A foot-long dark burn scar going from Mike Brown’s right quadriceps down his lower leg reminds him each day of his good fortune.
There are also the dozen or so round burn blotches on his right arm, and a tiny spot on his lip that would go unnoticed except that the new Warriors assistant knows it’s there.
The old coach of stars like LeBron James and Kobe Bryant during stints with the Cavaliers and Lakers endured quite a memorable couple of years out of the NBA spotlight. He worked informally for Gregg Popovich in San Antonio. He found a place in Albuquerque so he could regularly watch his oldest son, Elijah, play basketball for New Mexico. Then, Brown survived a frightening May kitchen fire at his Cleveland home with his younger son.
He has moved forward and found himself in an ideal situation that might just lead to another opportunity to be a head coach down the line. He replaced former top assistant Luke Walton, now coaching the Lakers.
NBA Coach of the Year with the Cavs in 2009, Brown realizes he landed in a great spot with Golden State, next to reigning Coach of the Year Steve Kerr and up close to MVP Stephen Curry and prized offseason acquisition Kevin Durant.
Brown is thrilled to be talking basketball again, back to the daily routine of practice, meetings, film study and scouting opponents. He was fired in May 2014 by the Cavs after a second stint as coach.
All of the scrutiny he faced there seems so minor now.
One scary day in May, Brown was upstairs in his Cleveland home packing for a fun weekend away in Florida with a buddy when son Cameron screamed from the kitchen below that there was a fire. The 19-year-old was frying pecan dessert he had made before when the oil caught fire. Brown rushed down, stepped in to stop the flames and slipped on some oil. He found himself on the kitchen floor, his right side burning.
“It was May 27,” Brown says. “I’ll never forget the day. That’s my youngest son’s birthday.”
Brown was wearing shorts. Had he been in long pants, it would have been far worse. His right foot burned, too, the flames going right through a good pair of sneakers.
They didn’t call 911, driving to a hospital five minutes away. Brown walked into the emergency room and was immediately hit with two shots of morphine. He spent the night.
“You just react,” Brown recalled of the terrifying ordeal. “And then when it’s over you realize, `Boy, I can’t believe that it happened. I could have died, my son could have.’ You think of stuff like that after it’s over and you just realize how precious your time is here. … It was a crazy experience to say the least.”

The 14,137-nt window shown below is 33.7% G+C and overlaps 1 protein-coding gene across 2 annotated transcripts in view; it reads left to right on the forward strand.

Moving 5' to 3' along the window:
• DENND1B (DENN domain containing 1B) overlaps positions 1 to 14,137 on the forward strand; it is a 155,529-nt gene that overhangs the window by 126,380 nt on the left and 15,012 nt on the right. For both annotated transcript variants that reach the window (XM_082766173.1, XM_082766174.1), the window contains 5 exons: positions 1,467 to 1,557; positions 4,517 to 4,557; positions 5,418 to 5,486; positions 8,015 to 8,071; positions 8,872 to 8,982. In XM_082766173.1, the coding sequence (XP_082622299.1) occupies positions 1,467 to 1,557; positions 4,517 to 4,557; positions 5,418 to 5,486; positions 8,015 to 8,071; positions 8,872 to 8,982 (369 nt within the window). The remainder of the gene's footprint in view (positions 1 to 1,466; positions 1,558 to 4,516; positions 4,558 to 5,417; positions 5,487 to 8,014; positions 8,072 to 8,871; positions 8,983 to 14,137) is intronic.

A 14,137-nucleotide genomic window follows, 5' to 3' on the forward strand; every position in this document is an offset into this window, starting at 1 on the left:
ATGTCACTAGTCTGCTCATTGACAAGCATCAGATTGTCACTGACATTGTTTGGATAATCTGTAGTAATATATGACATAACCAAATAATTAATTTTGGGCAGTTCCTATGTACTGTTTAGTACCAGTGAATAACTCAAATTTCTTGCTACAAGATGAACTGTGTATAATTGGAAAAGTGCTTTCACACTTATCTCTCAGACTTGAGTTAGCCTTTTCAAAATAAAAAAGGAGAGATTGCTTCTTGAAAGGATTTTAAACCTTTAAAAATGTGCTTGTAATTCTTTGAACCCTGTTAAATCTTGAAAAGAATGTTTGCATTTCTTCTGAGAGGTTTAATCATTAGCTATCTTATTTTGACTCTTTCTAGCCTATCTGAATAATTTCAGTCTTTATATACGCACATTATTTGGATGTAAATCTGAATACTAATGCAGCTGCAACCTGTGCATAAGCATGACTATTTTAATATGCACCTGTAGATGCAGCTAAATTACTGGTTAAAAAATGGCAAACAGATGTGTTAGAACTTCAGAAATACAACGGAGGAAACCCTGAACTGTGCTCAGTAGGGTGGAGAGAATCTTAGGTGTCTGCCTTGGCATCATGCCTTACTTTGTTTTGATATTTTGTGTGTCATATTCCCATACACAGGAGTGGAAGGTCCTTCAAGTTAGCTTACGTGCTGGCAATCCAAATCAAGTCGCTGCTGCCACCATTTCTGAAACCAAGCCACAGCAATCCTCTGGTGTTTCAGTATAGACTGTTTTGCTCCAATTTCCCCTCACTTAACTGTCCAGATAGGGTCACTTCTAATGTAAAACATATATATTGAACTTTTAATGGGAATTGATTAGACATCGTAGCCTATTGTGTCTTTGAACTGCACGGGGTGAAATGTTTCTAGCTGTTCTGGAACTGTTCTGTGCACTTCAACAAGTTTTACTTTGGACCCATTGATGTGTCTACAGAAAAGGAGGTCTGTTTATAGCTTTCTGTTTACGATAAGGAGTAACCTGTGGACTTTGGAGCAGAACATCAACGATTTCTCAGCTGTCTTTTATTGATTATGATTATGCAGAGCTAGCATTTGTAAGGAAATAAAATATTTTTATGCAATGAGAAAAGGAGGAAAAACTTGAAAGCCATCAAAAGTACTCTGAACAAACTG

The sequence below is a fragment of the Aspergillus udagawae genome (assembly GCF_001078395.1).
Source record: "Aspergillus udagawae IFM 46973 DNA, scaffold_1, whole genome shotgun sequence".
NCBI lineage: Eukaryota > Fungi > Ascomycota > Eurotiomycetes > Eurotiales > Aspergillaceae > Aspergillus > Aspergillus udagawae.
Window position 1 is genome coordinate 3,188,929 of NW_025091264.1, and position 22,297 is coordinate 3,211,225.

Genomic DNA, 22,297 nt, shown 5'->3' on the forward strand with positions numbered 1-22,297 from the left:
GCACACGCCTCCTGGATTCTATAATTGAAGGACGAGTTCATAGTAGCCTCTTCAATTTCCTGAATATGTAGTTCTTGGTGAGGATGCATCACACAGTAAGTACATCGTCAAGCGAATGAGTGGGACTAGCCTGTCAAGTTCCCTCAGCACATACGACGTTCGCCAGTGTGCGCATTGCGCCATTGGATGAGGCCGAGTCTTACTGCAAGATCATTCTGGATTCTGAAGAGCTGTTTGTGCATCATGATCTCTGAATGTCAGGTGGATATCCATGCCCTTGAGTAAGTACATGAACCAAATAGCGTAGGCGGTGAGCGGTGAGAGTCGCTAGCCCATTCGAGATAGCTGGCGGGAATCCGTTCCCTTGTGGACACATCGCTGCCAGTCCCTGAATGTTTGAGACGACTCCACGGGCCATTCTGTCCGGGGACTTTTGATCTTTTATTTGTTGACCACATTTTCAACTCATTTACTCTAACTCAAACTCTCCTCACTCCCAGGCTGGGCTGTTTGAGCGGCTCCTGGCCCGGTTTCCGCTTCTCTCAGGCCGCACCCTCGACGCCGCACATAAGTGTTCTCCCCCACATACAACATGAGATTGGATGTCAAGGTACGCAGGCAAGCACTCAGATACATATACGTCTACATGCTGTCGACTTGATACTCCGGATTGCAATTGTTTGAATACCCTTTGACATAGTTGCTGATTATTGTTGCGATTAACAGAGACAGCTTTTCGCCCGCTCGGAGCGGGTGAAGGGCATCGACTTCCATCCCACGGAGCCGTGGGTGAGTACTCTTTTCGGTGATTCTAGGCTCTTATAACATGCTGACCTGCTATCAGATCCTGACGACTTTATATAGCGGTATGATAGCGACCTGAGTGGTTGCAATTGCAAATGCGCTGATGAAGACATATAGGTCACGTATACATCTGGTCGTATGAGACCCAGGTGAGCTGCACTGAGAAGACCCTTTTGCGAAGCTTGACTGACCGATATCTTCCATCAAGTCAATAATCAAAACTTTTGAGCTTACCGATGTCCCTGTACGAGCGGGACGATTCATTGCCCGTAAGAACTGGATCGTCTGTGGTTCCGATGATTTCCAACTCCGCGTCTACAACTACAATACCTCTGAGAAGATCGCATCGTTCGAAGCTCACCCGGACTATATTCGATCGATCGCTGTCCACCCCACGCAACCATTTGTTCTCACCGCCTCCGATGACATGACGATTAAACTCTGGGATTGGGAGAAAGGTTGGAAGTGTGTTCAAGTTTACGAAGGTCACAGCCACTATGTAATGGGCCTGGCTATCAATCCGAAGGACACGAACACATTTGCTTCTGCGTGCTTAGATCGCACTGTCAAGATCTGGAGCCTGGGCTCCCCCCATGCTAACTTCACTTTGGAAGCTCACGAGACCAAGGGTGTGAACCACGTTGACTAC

Brown walked around Warriors media day last month with a big grin and distinctively dressed in long basketball shorts with a suit jacket and tie, clearly comfortable and thriving in his new surroundings.
It’s pretty hard not to with the vibe Golden State has going. After capturing the 2015 NBA championship, the Warriors set NBA records with a 24-0 start last season and a 73-win finish before losing to the Cavs in Game 7 of the Finals.
“It’s very refreshing to see the true relationships everybody has,” Brown said. “From top down, it’s been refreshing, it’s been fun, it’s been a learning experience. You always want to be able to contribute something.”
And it is the defensive-minded Brown who recently proposed a new substitution pattern to Kerr with the idea of keeping two starters on the floor at all times _ meaning Curry, Durant and fellow All-Stars Draymond Green and Klay Thompson will get their much-needed breaks throughout the course of a 48-minute game.
“Mike is very detail-oriented. He’s brought me a lot of good stuff in terms of X’s and O’s but also substitution patterns. We’re really revamping our substitution look this year,” said Kerr, who played in San Antonio at the end of his career while Brown was an assistant to Popovich. “Mike was better in math than I was, so Mike is very methodical and sort of numbers-oriented. He’s been great in practice, he’s fun to be around, so he’s doing a great job.”
Brown spent part of the past year observing and offering input to Popovich in an unofficial capacity.
He hopes to do something to repay Popovich someday for the opportunity.
“Pop is obviously a great coach but he’s a great man. I cherish the relationship that I have with him,” Brown said. “This past year for me was fantastic because it gave me an opportunity to be involved in the game but to get close to my boys in the same breath. Whenever they weren’t playing or I wasn’t visiting with them, I was with the Spurs. I was traveling with them, I was in their meetings, I was at all the practices. I didn’t do any on-court coaching because I wasn’t working but again he’s open. He would ask me my opinion, I would sit in the coaches meetings, sit in the locker room before the games, halftime, the end of games. It was a great experience for me just being connected to the game again.”
With all Brown went through over the past year, he is enjoying every moment of his new gig.
“Now I’m here in the Bay Area, I’m a Warrior, I’m hanging with Steve, the rest of the staff, Draymond, KD,” he said. “It’s good.”